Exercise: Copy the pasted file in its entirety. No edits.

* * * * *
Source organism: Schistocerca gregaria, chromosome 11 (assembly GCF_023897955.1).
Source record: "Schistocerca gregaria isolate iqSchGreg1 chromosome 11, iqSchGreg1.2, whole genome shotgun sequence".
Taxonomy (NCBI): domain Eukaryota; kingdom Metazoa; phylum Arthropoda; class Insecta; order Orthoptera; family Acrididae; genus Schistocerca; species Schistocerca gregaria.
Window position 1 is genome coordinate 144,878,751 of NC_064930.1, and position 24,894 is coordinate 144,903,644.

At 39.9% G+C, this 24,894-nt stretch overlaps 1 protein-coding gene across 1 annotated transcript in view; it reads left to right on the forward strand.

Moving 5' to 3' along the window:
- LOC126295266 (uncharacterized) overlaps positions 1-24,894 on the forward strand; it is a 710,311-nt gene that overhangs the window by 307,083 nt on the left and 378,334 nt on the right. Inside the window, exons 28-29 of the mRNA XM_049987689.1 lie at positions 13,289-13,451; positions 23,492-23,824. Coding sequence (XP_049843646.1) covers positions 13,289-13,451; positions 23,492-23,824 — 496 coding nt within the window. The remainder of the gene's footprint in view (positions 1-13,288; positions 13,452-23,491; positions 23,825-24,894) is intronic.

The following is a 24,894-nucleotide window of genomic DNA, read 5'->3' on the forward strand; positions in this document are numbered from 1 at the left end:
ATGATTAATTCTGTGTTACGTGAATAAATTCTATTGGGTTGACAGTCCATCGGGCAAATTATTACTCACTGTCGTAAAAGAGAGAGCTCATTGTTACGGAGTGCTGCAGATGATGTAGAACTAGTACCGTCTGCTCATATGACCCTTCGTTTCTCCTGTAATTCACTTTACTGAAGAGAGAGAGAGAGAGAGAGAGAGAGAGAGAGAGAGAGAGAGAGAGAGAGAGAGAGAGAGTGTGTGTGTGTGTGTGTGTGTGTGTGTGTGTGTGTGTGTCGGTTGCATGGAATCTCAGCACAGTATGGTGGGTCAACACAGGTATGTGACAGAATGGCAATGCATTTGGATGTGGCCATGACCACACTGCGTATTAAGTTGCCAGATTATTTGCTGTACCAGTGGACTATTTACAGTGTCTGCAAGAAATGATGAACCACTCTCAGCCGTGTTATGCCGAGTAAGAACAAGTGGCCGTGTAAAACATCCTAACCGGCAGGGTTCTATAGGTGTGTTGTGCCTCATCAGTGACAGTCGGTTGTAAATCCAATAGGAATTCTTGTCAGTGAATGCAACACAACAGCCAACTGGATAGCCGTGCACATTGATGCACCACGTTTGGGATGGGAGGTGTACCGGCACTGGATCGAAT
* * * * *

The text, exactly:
Source organism: Schistocerca gregaria, chromosome 11 (assembly GCF_023897955.1).
Source record: "Schistocerca gregaria isolate iqSchGreg1 chromosome 11, iqSchGreg1.2, whole genome shotgun sequence".
Taxonomy (NCBI): domain Eukaryota; kingdom Metazoa; phylum Arthropoda; class Insecta; order Orthoptera; family Acrididae; genus Schistocerca; species Schistocerca gregaria.
Window position 1 is genome coordinate 144,878,751 of NC_064930.1, and position 24,894 is coordinate 144,903,644.

At 39.9% G+C, this 24,894-nt stretch overlaps 1 protein-coding gene across 1 annotated transcript in view; it reads left to right on the forward strand.

Moving 5' to 3' along the window:
- LOC126295266 (uncharacterized) overlaps positions 1-24,894 on the forward strand; it is a 710,311-nt gene that overhangs the window by 307,083 nt on the left and 378,334 nt on the right. Inside the window, exons 28-29 of the mRNA XM_049987689.1 lie at positions 13,289-13,451; positions 23,492-23,824. Coding sequence (XP_049843646.1) covers positions 13,289-13,451; positions 23,492-23,824 — 496 coding nt within the window. The remainder of the gene's footprint in view (positions 1-13,288; positions 13,452-23,491; positions 23,825-24,894) is intronic.

The following is a 24,894-nucleotide window of genomic DNA, read 5'->3' on the forward strand; positions in this document are numbered from 1 at the left end:
ATGATTAATTCTGTGTTACGTGAATAAATTCTATTGGGTTGACAGTCCATCGGGCAAATTATTACTCACTGTCGTAAAAGAGAGAGCTCATTGTTACGGAGTGCTGCAGATGATGTAGAACTAGTACCGTCTGCTCATATGACCCTTCGTTTCTCCTGTAATTCACTTTACTGAAGAGAGAGAGAGAGAGAGAGAGAGAGAGAGAGAGAGAGAGAGAGAGAGAGAGAGAGAGAGTGTGTGTGTGTGTGTGTGTGTGTGTGTGTGTGTGTGTGTCGGTTGCATGGAATCTCAGCACAGTATGGTGGGTCAACACAGGTATGTGACAGAATGGCAATGCATTTGGATGTGGCCATGACCACACTGCGTATTAAGTTGCCAGATTATTTGCTGTACCAGTGGACTATTTACAGTGTCTGCAAGAAATGATGAACCACTCTCAGCCGTGTTATGCCGAGTAAGAACAAGTGGCCGTGTAAAACATCCTAACCGGCAGGGTTCTATAGGTGTGTTGTGCCTCATCAGTGACAGTCGGTTGTAAATCCAATAGGAATTCTTGTCAGTGAATGCAACACAACAGCCAACTGGATAGCCGTGCACATTGATGCACCACGTTTGGGATGGGAGGTGTACCGGCACTGGATCGAAT